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Alumna named Colorado’s State Historian

January 25, 2016

Patricia (Patty) Nelson Limerick (PhD 1980, History), faculty director of the Center of the American West and professor of environmental studies and history at the University of Colorado – Boulder, was named Colorado State Historian on January 11, 2016, by Governor John Hickenlooper. The appointment is part of a new collaborative partnership initiated by History Colorado and the University of Colorado to advance understanding and appreciation of the state’s history. History Colorado is a state agency that runs Colorado’s major museums and maintains its archives.

Limerick will continue to hold her academic position while serving in the new role. As State Historian, she and her team will consult and collaborate on History Colorado Center exhibits, schedule public events, and develop a university course that will give students practical training in exhibit development.

In 2015, President Barack Obama appointed (and the Senate confirmed) Limerick to the National Council on the Humanities, a panel of 26 scholars who review and make recommendations on grant applications for the National Endowment for the Humanities.

Limerick is immediate past president of the Organization of American Historians and has served as president of the American Studies Association, the Western History Association, and the Society of American Historians, as well as vice president of the Teaching Division for the American Historical Association.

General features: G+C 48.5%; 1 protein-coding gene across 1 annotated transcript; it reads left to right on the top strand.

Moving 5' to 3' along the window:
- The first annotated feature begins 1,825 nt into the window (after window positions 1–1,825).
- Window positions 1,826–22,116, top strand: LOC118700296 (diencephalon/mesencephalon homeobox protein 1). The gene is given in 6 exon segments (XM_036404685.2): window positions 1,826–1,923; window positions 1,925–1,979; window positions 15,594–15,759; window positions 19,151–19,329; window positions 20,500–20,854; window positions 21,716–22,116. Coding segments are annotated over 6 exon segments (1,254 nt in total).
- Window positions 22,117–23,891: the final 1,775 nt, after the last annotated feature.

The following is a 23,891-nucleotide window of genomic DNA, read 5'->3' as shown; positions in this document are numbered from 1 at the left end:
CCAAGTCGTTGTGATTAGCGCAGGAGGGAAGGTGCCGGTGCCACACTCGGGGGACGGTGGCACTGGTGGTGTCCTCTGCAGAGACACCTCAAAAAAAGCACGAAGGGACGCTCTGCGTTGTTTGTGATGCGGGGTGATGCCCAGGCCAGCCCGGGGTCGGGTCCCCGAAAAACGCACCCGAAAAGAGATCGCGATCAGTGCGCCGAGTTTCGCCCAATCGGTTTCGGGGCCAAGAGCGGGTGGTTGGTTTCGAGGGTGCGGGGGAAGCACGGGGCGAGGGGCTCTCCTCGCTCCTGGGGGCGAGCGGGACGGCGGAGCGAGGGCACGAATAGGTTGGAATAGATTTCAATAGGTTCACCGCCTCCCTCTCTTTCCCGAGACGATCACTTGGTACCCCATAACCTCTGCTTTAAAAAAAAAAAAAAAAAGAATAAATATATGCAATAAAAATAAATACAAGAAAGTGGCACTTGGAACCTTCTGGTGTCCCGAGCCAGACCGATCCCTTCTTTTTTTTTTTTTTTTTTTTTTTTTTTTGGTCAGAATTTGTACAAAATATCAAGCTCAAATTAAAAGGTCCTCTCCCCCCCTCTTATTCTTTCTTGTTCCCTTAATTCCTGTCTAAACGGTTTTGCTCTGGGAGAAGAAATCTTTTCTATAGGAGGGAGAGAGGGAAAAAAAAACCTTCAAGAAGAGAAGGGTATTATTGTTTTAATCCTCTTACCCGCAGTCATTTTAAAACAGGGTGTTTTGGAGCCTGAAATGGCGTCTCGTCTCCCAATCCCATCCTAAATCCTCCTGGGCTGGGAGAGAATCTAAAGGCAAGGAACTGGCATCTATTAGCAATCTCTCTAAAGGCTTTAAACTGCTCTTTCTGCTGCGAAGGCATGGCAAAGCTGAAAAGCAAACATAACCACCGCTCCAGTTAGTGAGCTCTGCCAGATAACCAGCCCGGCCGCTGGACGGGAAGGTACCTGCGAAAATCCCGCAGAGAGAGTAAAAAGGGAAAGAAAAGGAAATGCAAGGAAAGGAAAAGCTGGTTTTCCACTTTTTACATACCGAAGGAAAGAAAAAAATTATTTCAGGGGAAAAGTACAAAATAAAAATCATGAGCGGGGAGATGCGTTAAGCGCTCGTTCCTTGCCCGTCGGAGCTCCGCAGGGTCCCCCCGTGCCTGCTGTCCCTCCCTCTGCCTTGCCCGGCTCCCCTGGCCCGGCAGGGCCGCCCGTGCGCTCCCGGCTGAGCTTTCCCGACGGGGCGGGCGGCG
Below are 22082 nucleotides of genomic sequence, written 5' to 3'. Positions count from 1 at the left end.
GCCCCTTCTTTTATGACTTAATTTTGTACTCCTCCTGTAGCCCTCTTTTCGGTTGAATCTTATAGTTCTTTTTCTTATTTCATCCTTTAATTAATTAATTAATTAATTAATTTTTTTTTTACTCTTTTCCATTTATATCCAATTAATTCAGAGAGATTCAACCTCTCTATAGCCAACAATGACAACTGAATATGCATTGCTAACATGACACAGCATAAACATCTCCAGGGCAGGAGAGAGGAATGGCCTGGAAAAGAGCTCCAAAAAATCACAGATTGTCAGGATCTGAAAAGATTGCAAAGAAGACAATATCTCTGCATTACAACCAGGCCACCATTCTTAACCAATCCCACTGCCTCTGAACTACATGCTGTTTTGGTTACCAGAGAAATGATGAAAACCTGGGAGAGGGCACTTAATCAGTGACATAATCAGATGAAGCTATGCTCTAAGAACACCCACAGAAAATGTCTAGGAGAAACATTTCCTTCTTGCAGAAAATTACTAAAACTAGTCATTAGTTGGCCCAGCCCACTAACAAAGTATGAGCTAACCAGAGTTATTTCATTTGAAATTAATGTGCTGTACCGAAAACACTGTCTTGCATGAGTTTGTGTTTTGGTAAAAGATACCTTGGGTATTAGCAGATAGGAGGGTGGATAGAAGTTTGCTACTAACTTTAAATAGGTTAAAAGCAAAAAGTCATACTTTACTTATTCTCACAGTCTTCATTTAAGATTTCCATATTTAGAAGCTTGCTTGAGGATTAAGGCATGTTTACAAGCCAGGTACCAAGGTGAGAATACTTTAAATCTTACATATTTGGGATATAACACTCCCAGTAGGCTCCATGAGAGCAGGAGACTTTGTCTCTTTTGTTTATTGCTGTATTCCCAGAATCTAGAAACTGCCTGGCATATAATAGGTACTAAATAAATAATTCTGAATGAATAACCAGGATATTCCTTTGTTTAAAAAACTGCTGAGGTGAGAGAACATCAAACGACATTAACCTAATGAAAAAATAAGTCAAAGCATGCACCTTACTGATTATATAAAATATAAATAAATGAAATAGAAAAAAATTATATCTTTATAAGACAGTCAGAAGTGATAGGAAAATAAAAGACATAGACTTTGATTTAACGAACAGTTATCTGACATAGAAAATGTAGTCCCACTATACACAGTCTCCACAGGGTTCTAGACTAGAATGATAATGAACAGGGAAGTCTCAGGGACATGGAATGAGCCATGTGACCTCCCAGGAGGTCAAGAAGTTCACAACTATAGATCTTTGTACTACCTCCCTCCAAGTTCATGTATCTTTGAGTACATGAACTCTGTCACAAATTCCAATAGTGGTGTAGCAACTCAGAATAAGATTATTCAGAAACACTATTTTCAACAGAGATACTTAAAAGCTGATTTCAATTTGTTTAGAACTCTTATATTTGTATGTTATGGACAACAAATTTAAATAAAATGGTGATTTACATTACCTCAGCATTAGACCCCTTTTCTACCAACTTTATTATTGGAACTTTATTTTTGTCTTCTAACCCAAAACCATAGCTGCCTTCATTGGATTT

Two years after joining the faculty at CU-Boulder in 1984, Limerick co-founded the Center of the American West, a forum committed to the exploration of important and often contentious public issues such as fracking and Native American identity. The center publishes books, produces films, hosts lectures, and presents the annual Wallace Stegner Award to an individual or organization that has made a “sustained contribution to the cultural identity of the West through literature, art, history, lore, or an understanding of the West.”

In 1995, Limerick was awarded a MacArthur Fellowship, a five-year “genius grant.” She has done two tours of duty on the Pulitzer Prize Non-fiction Jury and has also served as the chair of the Pulitzer History Jury. Her books include Desert Passages (1985), followed in 1987 by her best-known work, The Legacy of Conquest: The Unbroken Past of the American West, an overview and reinterpretation of Western American history that had a profound influence on her field. She is co-author, with Jason L. Hanson, of A Ditch in Time: The City, the West, and Water (2012). Many of her published articles were collected in 2000 under the title Something in the Soil: Legacies and Reckonings in the New West. Limerick writes a monthly column for The Denver Post.